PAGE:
After Much Hurricane Sandy Criticism, Chairman of the Long Island Power Authority Resigns

4798The chairman of the Long Island Power Authority resigned on Friday, continuing an exodus from the troubled agency, which has received harsh criticism from customers and elected officials for its response to Hurricane Sandy.
In a letter to Gov. Andrew M. Cuomo, dated Friday, the chairman, Howard E. Steinberg, wrote, "Regrettably, my full-time and ongoing professional responsibilities in the private sector preclude me from being able to continue to devote the time required to address the many challenges still facing LIPA."

His resignation, effective immediately, follows that of Michael D. Hervey, the authority's chief operating officer; Bruce Germano, the authority's vice president for customer service; and X. Cristofer Damianos, a trustee.

The departures signal that Mr. Cuomo is moving quickly to overhaul the structure of the authority, whose board is filled with political appointees but had several seats unfilled when the storm hit. The storm knocked out power to about 90 percent of the authority's 1.1 million customers, many of whom remained in the dark for two weeks or more.

At a meeting of the trustees led by Mr. Steinberg four days before Hurricane Sandy arrived, the discussion of the looming storm lasted just 39 seconds.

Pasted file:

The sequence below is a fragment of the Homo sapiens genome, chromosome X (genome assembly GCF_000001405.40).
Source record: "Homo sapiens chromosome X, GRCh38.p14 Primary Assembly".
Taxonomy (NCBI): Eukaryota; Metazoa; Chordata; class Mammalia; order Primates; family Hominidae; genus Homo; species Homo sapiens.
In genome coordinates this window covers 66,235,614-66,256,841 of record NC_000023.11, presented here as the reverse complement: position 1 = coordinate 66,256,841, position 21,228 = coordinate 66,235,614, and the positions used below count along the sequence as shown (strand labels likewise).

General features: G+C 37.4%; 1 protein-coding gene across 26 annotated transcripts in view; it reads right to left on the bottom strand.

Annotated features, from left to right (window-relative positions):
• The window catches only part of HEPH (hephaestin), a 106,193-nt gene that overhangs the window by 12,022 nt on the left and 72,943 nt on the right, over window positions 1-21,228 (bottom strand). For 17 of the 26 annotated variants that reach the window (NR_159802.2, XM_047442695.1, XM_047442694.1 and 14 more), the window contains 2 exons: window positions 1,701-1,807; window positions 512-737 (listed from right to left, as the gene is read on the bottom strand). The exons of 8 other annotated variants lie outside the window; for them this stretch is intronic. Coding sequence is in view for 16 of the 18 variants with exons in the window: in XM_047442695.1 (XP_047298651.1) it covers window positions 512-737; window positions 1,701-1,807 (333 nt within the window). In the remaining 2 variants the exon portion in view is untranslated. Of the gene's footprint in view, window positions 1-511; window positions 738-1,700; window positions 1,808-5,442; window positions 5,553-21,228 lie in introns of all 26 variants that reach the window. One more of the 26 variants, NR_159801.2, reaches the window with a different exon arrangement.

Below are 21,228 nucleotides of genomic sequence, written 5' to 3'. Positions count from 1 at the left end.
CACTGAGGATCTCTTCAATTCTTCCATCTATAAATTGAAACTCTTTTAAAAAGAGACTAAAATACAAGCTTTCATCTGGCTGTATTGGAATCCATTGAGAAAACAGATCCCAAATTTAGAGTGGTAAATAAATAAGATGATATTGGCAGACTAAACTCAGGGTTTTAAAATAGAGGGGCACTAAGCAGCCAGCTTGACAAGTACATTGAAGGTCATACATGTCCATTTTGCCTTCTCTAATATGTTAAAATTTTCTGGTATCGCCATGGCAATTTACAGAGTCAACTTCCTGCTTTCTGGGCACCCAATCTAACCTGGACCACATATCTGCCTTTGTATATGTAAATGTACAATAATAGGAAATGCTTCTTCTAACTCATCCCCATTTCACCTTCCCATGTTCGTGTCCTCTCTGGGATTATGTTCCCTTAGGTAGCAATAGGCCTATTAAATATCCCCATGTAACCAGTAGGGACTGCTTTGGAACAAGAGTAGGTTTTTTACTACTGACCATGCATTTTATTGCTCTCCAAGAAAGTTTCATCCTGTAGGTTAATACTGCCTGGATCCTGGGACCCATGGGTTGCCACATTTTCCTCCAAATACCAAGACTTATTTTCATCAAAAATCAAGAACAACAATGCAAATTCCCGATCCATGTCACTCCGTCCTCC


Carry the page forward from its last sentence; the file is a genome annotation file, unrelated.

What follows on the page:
In an interview after the storm passed, Mr. Steinberg said so little time was devoted to the subject because the board was confident that an effective response plan had been drawn up.

"At that point, a few days before, there is nothing the board can do one way or another," he said.

Mr. Cuomo was especially critical of how the authority performed in the wake of the storm. "I don't believe you can fix it," the governor said of the authority. "I believe it has to be overhauled and you need a new system."

He appointed a Moreland Commission to investigate how the authority and New York City's main utility, Consolidated Edison, prepared for the storm and responded to the damage it caused. That commission has already issued subpoenas to the authority and Con Edison.

The state's attorney general is also investigating the utilities and how they prepared for Hurricane Sandy.

A spokesman for the governor declined to comment.


Source: The New York Times | PATRICK McGEEHAN
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